Compliance with the statutory demand

The debtor company must within twenty-one (21) days:

  1. Pay the debt; or
  2. Secure or compound for the debt to the creditor’s reasonable satisfaction; or
  3. Make an application to set the statutory demand aside.

Failure to do so can have very serious consequences for the debtor company.

Pay the debt

The debtor must pay the debt.

Pretty self-explanatory really, but to save the real possibility of liquidation, the debtor company must pay the exact amount of the debt in the statutory demand.

EXAMPLE – If the debt in the statutory demand is for $13,694.83 then the debtor must pay exactly $13,694.83 to satisfy the statutory demand.

Secure or compound for the debt

To secure for the debt means to offer some security for the debt.  A mortgage for example.

To compound for the debt means to accept an arrangement for payment of the debt amount or some other amount.

EXAMPLE – If the debt in the statutory demand is for $13,694.83 then the creditor may accept $12,000.00 if paid within two (2) days for example.

The use of the words “to the creditor’s reasonable satisfaction” has been ruled to be an objective test rather than a subjective test.  This means that a Court could rule that it was a reasonable offer, even if the creditor does not think it is reasonable.

EXAMPLE – The debtor might offer $12,000.00 if paid within two (2) days as per the example above.  The creditor might turn that down.  A Court might rule that it was a reasonable offer which the creditor should have accepted.

Make an application to set the statutory demand aside

Lastly, a debtor can make an application to set aside the statutory demand.

A demand can be set aside on one of the following grounds:

  1. There is a genuine dispute about the amount of the debt, or the existence of the debt;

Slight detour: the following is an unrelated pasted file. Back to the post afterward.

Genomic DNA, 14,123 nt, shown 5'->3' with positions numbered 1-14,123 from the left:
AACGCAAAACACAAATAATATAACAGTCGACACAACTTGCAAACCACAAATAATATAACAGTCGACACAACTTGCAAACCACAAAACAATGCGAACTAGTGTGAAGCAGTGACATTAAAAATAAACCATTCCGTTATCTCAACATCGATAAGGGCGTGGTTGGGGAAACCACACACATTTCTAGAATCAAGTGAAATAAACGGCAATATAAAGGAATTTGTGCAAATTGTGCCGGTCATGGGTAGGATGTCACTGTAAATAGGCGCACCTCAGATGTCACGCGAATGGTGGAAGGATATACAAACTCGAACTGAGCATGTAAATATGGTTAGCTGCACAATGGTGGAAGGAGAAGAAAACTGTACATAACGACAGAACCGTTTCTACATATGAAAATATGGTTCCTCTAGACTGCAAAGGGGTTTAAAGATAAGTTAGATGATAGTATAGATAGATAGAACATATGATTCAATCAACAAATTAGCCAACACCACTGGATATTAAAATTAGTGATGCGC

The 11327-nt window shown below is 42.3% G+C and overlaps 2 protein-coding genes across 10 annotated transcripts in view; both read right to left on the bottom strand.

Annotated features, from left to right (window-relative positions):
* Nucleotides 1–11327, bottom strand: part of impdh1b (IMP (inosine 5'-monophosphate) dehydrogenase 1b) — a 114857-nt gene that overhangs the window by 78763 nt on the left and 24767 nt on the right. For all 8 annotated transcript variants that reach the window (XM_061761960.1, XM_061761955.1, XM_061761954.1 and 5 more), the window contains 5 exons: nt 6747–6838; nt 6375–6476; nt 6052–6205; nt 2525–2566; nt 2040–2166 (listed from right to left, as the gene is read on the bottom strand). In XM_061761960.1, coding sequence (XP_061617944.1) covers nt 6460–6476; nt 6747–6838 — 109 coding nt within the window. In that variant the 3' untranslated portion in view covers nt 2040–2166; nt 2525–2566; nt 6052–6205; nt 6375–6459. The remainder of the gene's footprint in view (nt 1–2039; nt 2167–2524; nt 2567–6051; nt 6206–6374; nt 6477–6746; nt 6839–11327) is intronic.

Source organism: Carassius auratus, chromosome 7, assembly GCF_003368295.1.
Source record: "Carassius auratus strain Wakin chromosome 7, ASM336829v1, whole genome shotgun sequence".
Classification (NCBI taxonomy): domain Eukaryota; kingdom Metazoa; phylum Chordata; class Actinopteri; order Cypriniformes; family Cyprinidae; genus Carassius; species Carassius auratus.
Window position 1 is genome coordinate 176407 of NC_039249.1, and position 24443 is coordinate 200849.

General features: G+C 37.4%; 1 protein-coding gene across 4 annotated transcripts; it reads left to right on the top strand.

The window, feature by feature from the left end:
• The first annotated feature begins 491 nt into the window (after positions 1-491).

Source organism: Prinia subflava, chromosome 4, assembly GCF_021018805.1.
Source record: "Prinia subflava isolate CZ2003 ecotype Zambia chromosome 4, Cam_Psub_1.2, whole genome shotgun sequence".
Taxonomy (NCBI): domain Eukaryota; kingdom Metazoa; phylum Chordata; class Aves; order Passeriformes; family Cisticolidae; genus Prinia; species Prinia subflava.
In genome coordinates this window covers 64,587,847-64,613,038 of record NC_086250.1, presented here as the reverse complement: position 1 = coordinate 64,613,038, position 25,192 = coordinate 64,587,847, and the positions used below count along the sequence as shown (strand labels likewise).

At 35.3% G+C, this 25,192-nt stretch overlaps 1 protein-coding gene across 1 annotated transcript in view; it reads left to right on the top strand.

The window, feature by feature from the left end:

2. The debtor has an offsetting claim; or
  3. There is a defect in the demand causing substantial injustice; or
  4. Some other reason.

If the debtor has grounds, then it can make the application.

EXAMPLE – If a contractor engages a subcontractor to provide building services and those building services are defective.  The contractor may withhold the subcontractors payment until the defects are fixed.  This is an example of a genuine dispute, so long as the work is actually defective.

More often than not, before incurring the cost of an application in the Federal Court or Supreme Court, the debtor will give notice of the pending application and request that the demand be withdrawn.

Withdrawal of a statutory demand

If the debtor company has reasonable grounds to set the statutory demand aside, then it will be prudent for the creditor to withdraw the demand.

If the debtor company gives notice requesting the creditor withdraws the demand – and the creditor does not withdraw the statutory demand – and the debtor is successful in its application to set the demand aside – then the creditor will likely be ordered to pay the debtors costs of the application.

EXAMPLE – If the subcontractor issues a statutory demand to the contractor and the contractor has reasonable grounds to set the demand aside because of the defective work, then the contractor can ask the subcontractor to withdraw the demand.

If the demand is not withdrawn by the subcontractor, and the contractor is successful in the application setting it aside, then the subcontractor will likely be ordered to pay the contractor’s legal costs.

If the debtor does nothing

If the debtor does not take any of these steps, then the legal presumption of insolvency is raised.

This means that in an application to wind up the debtor company, the onus is on the debtor company to prove solvency, not on the creditor to prove the company’s insolvency.

EXAMPLE – Everyone knows the legal presumption of “innocence until proven guilty” in criminal proceedings!  This means that the prosecution must prove guilt, it is not for the defence to prove innocence (because he/she is presumed to be innocent).

Well, the presumption of insolvency means that the debtor company must prove it is solvent, it is not for the creditor to prove insolvency (because the company is presumed to be insolvent).

Section 95A of the Corporations Act 2001 (CTH) says that:

A person is solvent if, and only if, the person is able to pay all the person’s debts, as and when they become due and payable.  A person who is not solvent is insolvent.

If a debtor company is insolvent, then it is likely that the Court will make the order winding it up in insolvency.

We strongly advise getting qualified legal advice from a suitably qualified statutory demand lawyer.